An additional complicating factor is that many materials, information, or technical skill necessary to launch a cyber attack (i.e. computers, knowledge of coding) are not, unlike highly enriched nuclear materials, exclusively dedicated to warfare. Like the difficulties government faces in dealing with homemade bombs made out of products readily available to civilians, it would be difficult to screen or somewhat prevent the launch of an attack like Stuxnet. This parallel made me think that Estonia’s Defense Minister’s comparison of DoS events to terrorist activity could be very apt.

  6. I agree that with schar that government regulation of cyber-warfare
    is difficult.

    One difficulty I feel stems from the inherent uncertainty
    regarding a cyber-warfare attack’s impact and whether it is appropriate to
    equate cyber warfare damage with actual military damage. For instance, Stuxnet
    impacted not only the Iranian nuclear enrichment centers, but also facilities
    in India, Philippines, and France. As such, it is extremely difficult to fully
    gauge the code’s impact. If we consider this with fact that culprit identification
    is extremely difficult with current existing technologies and algorithms, fully
    analyzing a code is nearly impossible.

    Moreover, the larger potential impact without the loss of
    human life resulting from cyber-attacks makes it harder to assess such attacks
    using the same criteria for military ones. For instance, an appropriate response
    to an unprovoked military attack on a small civilian plane would be a strike on
    communication facilities; whereas a small cyber-attack can easily warrant a
    large scale reaction. In short, cyberwarfare has the potential to quickly lead
    to escalated and rash attacks.

    As such, it may be wise to actual judge cyberwarfare using a
    completely different set of criteria that includes elements from criteria
    judging the impact of a military assault and criteria assessing code impact. This
    more comprehensive criterion will by no means resolve this debate, but it will
    help give a better framework to begin fully assessing cyber-attacks and help
    with understanding the larger ramifications and analysis of cyber tactics.

  7. I’m in total agreement with the general consensus on cyber regulation: it is (and should be) an entirely different ballgame from traditional military security. I think the most striking problem is that, generally speaking, cyber regulation implicates questions of sovereignty and jurisdiction which current regulatory schemata are not well-prepared to handle which compound the traceability problem Tommaso points out. It is not impossible that hostile governments could contract out cyber attacks to mercenaries from another, non-hostile country. How can the attacked state figure out who is to blame? What is the appropriate response? How is the non-hostile state implicated in all this? Delegating culpability between the multitude of actors in this situation is really difficult; the distributed nature of the attack makes it really difficult to figure out who is responsible for what.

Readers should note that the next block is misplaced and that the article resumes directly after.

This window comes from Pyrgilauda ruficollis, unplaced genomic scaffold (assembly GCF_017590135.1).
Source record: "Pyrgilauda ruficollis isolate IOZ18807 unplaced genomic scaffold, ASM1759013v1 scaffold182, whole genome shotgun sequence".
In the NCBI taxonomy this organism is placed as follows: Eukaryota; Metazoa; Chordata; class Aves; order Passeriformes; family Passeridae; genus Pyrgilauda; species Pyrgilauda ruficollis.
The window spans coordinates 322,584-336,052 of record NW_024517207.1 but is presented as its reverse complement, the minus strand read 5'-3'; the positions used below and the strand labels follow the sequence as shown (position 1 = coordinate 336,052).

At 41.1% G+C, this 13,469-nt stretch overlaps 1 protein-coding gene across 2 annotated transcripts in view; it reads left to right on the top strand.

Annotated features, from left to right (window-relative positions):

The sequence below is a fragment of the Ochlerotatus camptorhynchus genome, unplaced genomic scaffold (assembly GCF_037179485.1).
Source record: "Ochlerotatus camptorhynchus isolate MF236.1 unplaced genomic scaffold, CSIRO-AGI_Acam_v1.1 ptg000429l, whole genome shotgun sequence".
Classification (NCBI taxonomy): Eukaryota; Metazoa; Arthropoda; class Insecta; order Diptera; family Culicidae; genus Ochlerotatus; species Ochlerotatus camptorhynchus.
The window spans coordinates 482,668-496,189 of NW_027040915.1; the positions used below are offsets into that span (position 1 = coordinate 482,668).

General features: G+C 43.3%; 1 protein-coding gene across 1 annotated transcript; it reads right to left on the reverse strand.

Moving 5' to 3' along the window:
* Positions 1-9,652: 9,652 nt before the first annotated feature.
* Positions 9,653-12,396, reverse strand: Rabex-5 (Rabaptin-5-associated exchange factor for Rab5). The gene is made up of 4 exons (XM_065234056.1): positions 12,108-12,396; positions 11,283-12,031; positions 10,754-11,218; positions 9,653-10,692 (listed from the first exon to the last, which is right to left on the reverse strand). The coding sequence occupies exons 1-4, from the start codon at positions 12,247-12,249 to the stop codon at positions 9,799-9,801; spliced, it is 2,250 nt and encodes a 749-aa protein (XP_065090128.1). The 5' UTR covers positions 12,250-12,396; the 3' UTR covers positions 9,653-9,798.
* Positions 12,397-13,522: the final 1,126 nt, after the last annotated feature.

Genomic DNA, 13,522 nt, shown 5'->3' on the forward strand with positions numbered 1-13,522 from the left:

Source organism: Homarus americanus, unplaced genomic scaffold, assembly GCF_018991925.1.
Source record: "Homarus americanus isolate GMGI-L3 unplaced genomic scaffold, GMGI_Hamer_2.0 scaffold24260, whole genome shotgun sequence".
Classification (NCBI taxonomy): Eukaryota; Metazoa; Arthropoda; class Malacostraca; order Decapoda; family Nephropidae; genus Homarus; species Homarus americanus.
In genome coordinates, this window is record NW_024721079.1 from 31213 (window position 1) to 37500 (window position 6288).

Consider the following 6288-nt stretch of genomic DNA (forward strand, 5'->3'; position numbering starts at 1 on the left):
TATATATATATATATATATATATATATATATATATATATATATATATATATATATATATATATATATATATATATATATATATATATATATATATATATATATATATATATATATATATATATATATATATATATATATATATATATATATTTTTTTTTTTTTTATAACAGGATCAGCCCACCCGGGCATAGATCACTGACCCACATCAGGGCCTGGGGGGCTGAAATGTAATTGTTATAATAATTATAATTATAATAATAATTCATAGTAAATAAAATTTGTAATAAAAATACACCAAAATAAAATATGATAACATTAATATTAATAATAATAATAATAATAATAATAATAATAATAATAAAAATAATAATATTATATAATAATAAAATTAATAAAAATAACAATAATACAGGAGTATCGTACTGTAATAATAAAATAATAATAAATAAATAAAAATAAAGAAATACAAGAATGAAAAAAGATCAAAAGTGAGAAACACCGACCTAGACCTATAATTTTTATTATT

On another note, however, I would have to agree with cwilbur in that great harm can come to civilians via cyber attack, and that harm can be either physical (e.g. what if Stuxnet had caused a nuclear meltdown and exposed civilians to immense amounts of radiation?) or less tangible (e.g. what about infrastructural failures that cause massive disruptions in daily civil life?). As Sartori and Drell and Von Hippel point out in the context of nuclear war, immense social and psychological implications accompany the detonation of a nuclear weapon — the same kinds of implications could conceivably accompany the execution of a cyber attack as well. I realize that these implications are difficult to quantify, and hence difficult to address in policy, etc., but they simply further complicate the problems cyberwarfare poses to current policy frameworks. Basically, I agree wholeheartedly with cgalaiya in that cyberwarfare ought to be approached from an entirely new angle and judged based on a unique set of criteria in determining the appropriate preventative measures and drafting policies in response.

  8. As you said an attack on these systems could potentially harm a country’s economy and civilian population. Much of this infrastructure in the US however is run by the private sector. I think an interesting question then is how can the government motivate companies to implement new security measures. Would corporations be willing to cooperate with the government and share private information? Would our ideologically divided congress pass important legislation to compel companies to adopt new security regulations ?

  9. I agree that the difficulty of identifying the source of an attack and the challenge of quantifying cyber damage make regulation a complex task. However, I believe that better regulation is achievable and could be highly effective in the long term. A better legal framework for handling cyber-attacks would create clear payouts. The costs of such action would be more transparent to the potential attacker. This in turn could function as a deterrent mechanism similar to second strike capacity in nuclear warfare.